Artist's Wife is certainly a portrait, but like modernist master Henri Matisse, whom Avery admired greatly and was compared to often (though Sally herself said it best when she succinctly stated the major difference between the two: "Matisse was a hedonist and Milton was an ascetic "), the focus here is more on color and shape rather than the depiction of an actual likeness. Avery, as a representative for DC Moore Gallery noted, "[had] an independent vision in which everything extraneous was removed and only the essential components were left," and was aptly lauded for his "chromatic harmonies of striking subtlety and invention ." Avery may have modeled this work after a sketch from life he'd made of Sally, but as she explained, he was "particularly intrigued by the color arrangements which were tender and striking at the same time ."
Oil on canvas - National Gallery of Australia, Canberra
Red Rock Falls
Avery's paintings from the 1940s retained and expanded upon his visual vocabulary of saturated hues, robust shapes, and flat, abstracted subject matter. Here he paints Red Rock Falls, a popular destination in Glacier National Park, Montana, in perhaps the least representational terms for what is ostensibly a landscape painting. The river is two painted swathes of cream and lavender flowing from the upper middle part of the canvas. It divides the hills around it, which are rendered in hues of scarlet, lilac, and earthy brown and green. The sky, occupying a small strip of the top part of the canvas, is a sensuous pastel pink. A closer look yields crosshatched brushstrokes in faded gold on some of the cliff faces.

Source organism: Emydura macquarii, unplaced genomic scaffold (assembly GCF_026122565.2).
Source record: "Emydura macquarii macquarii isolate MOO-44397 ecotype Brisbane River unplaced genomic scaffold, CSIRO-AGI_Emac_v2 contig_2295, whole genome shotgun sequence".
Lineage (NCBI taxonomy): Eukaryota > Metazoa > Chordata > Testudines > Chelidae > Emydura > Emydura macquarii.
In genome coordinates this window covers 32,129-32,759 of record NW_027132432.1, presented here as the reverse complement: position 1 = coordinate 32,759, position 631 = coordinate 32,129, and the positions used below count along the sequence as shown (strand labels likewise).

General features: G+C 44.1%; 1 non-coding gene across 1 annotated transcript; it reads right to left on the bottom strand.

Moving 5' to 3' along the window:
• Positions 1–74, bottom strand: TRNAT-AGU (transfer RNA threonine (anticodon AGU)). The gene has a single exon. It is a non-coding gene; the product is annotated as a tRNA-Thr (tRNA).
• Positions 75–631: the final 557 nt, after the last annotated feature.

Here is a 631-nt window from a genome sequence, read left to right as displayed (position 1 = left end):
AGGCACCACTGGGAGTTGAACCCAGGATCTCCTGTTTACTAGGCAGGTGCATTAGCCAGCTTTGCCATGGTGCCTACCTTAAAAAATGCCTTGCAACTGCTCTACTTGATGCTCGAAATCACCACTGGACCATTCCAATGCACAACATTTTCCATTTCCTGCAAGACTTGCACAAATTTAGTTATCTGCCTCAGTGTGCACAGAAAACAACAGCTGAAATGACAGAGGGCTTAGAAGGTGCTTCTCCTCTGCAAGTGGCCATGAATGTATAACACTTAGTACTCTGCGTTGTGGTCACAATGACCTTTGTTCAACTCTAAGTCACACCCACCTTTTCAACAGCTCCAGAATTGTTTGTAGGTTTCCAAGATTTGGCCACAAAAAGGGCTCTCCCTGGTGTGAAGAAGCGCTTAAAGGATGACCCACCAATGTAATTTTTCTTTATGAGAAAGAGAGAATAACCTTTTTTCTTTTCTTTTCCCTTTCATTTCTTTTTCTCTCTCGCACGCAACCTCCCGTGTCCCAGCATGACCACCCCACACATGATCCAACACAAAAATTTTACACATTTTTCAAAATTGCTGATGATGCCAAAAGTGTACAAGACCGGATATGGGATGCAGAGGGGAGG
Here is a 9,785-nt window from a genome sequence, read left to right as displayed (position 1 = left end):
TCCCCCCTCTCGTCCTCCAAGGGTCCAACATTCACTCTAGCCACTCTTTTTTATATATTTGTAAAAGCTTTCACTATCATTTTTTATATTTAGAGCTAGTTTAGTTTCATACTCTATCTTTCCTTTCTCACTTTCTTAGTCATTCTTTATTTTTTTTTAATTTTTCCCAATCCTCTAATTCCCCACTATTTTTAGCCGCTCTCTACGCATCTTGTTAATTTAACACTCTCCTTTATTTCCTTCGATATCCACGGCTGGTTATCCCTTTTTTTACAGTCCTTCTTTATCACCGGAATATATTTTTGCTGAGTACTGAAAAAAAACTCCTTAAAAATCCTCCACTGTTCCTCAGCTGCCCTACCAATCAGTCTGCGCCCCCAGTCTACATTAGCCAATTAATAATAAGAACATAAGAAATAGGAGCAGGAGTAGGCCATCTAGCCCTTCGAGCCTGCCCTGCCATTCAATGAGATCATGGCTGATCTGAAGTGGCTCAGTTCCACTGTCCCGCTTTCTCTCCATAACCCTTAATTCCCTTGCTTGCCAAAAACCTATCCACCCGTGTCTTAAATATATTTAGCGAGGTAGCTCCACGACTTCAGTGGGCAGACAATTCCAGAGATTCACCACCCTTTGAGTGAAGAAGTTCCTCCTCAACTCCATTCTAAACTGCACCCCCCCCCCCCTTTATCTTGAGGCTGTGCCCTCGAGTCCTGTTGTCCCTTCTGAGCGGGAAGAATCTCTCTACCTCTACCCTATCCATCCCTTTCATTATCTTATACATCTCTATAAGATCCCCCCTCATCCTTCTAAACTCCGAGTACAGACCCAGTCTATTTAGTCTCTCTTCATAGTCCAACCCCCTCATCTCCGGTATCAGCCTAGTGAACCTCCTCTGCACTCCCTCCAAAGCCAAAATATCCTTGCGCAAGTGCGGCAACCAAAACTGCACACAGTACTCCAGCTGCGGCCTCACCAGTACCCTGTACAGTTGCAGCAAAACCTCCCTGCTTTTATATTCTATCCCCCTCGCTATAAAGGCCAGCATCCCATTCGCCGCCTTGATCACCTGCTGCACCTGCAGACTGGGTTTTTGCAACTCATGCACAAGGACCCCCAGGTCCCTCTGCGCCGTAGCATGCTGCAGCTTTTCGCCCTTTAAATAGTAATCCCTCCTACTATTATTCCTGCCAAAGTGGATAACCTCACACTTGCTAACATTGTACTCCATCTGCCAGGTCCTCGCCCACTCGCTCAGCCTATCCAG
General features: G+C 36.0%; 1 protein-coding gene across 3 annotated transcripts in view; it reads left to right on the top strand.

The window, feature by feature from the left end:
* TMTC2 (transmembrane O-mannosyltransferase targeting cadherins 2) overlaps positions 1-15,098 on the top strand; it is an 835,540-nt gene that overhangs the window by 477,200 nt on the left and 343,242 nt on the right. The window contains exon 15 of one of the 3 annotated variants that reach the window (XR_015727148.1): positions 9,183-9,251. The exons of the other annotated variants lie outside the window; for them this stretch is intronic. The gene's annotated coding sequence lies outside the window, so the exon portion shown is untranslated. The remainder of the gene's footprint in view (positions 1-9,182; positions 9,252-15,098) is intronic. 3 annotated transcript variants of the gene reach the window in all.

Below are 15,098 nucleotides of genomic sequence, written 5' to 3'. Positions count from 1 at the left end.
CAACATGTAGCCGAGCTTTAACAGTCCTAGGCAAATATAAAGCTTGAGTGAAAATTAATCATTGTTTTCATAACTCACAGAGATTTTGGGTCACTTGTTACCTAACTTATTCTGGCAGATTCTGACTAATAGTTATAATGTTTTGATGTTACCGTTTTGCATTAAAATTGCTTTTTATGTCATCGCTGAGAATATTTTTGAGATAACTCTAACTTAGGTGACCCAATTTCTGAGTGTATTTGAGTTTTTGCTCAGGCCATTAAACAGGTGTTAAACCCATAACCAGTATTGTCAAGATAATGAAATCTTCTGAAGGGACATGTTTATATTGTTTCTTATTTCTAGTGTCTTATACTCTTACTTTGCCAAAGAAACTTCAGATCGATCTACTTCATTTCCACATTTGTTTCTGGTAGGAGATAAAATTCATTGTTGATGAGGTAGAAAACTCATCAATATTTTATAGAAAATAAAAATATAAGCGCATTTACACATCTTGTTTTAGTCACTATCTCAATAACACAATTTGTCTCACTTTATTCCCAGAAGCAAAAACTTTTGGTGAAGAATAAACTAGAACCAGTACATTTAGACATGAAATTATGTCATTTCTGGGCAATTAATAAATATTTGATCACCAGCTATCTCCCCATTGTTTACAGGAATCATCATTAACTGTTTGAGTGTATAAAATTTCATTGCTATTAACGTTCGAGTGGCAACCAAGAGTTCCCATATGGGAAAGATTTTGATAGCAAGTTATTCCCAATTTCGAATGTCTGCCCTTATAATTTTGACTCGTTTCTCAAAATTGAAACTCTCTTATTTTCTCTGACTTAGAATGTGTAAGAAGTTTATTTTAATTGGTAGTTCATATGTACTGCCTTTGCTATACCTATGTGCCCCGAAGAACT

Without the title to guide the viewer, Red Rock Falls appears almost completely abstract. Critic James Panero wrote that every time he looks at the painting, "[It] seems simple, but it refuses to give up its secrets ." This is a painting that necessitates a close viewing even as its simplicity seemingly belies that need. Like early Abstract Expressionist Hans Hofmann, Avery plays with painted shapes and explores how their placement and juxtaposition of color creates a push-pull effect. Panero also notes, "[Its] ideal of interlocking shapes and colors...allows for a special form of dynamism ." Indeed, the painting resembles a jigsaw puzzle, which is perhaps Avery's witty way of reminding his viewer that the way any image on a canvas comes together is through both the eye and the mind.